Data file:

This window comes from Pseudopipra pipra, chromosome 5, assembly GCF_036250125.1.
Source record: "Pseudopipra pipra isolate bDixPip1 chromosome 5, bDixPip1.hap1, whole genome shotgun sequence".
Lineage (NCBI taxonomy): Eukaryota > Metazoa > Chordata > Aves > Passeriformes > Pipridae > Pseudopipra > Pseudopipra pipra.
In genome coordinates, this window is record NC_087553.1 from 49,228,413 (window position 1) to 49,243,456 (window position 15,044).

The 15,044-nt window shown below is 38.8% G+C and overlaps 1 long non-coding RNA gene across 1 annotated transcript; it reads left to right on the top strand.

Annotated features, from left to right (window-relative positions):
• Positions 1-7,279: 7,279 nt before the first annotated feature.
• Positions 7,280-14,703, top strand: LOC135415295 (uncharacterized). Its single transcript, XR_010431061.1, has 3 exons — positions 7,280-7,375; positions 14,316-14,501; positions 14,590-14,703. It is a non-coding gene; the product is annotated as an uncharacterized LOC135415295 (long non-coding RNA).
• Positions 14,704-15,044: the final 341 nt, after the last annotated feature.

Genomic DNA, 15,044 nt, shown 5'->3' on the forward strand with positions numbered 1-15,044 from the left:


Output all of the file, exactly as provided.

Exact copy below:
This window comes from Pseudopipra pipra, chromosome 5, assembly GCF_036250125.1.
Source record: "Pseudopipra pipra isolate bDixPip1 chromosome 5, bDixPip1.hap1, whole genome shotgun sequence".
Lineage (NCBI taxonomy): Eukaryota > Metazoa > Chordata > Aves > Passeriformes > Pipridae > Pseudopipra > Pseudopipra pipra.
In genome coordinates, this window is record NC_087553.1 from 49,228,413 (window position 1) to 49,243,456 (window position 15,044).

The 15,044-nt window shown below is 38.8% G+C and overlaps 1 long non-coding RNA gene across 1 annotated transcript; it reads left to right on the top strand.

Annotated features, from left to right (window-relative positions):
• Positions 1-7,279: 7,279 nt before the first annotated feature.
• Positions 7,280-14,703, top strand: LOC135415295 (uncharacterized). Its single transcript, XR_010431061.1, has 3 exons — positions 7,280-7,375; positions 14,316-14,501; positions 14,590-14,703. It is a non-coding gene; the product is annotated as an uncharacterized LOC135415295 (long non-coding RNA).
• Positions 14,704-15,044: the final 341 nt, after the last annotated feature.

Genomic DNA, 15,044 nt, shown 5'->3' on the forward strand with positions numbered 1-15,044 from the left: